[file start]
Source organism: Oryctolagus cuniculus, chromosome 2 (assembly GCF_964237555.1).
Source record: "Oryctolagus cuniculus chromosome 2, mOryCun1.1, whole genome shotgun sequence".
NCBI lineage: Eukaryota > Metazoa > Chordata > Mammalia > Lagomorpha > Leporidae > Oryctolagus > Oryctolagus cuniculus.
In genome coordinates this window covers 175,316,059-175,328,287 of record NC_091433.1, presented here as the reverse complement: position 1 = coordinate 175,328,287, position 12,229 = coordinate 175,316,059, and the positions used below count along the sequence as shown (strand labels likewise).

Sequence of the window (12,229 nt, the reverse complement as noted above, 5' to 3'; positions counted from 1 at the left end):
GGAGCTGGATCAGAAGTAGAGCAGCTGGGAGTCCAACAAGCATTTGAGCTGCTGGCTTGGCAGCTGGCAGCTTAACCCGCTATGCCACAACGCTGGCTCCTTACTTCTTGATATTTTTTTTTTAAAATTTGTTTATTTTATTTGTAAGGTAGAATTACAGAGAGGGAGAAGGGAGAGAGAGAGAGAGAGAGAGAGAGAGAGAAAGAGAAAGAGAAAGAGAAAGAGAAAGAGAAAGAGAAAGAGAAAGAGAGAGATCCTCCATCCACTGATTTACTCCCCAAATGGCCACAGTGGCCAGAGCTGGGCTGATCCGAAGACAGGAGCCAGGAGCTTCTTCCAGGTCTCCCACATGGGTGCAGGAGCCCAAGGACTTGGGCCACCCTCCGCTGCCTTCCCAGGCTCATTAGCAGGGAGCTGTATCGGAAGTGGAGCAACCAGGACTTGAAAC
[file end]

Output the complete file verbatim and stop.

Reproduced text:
Source organism: Oryctolagus cuniculus, chromosome 2 (assembly GCF_964237555.1).
Source record: "Oryctolagus cuniculus chromosome 2, mOryCun1.1, whole genome shotgun sequence".
NCBI lineage: Eukaryota > Metazoa > Chordata > Mammalia > Lagomorpha > Leporidae > Oryctolagus > Oryctolagus cuniculus.
In genome coordinates this window covers 175,316,059-175,328,287 of record NC_091433.1, presented here as the reverse complement: position 1 = coordinate 175,328,287, position 12,229 = coordinate 175,316,059, and the positions used below count along the sequence as shown (strand labels likewise).

Sequence of the window (12,229 nt, the reverse complement as noted above, 5' to 3'; positions counted from 1 at the left end):
GGAGCTGGATCAGAAGTAGAGCAGCTGGGAGTCCAACAAGCATTTGAGCTGCTGGCTTGGCAGCTGGCAGCTTAACCCGCTATGCCACAACGCTGGCTCCTTACTTCTTGATATTTTTTTTTTAAAATTTGTTTATTTTATTTGTAAGGTAGAATTACAGAGAGGGAGAAGGGAGAGAGAGAGAGAGAGAGAGAGAGAGAGAAAGAGAAAGAGAAAGAGAAAGAGAAAGAGAAAGAGAAAGAGAAAGAGAGAGATCCTCCATCCACTGATTTACTCCCCAAATGGCCACAGTGGCCAGAGCTGGGCTGATCCGAAGACAGGAGCCAGGAGCTTCTTCCAGGTCTCCCACATGGGTGCAGGAGCCCAAGGACTTGGGCCACCCTCCGCTGCCTTCCCAGGCTCATTAGCAGGGAGCTGTATCGGAAGTGGAGCAACCAGGACTTGAAAC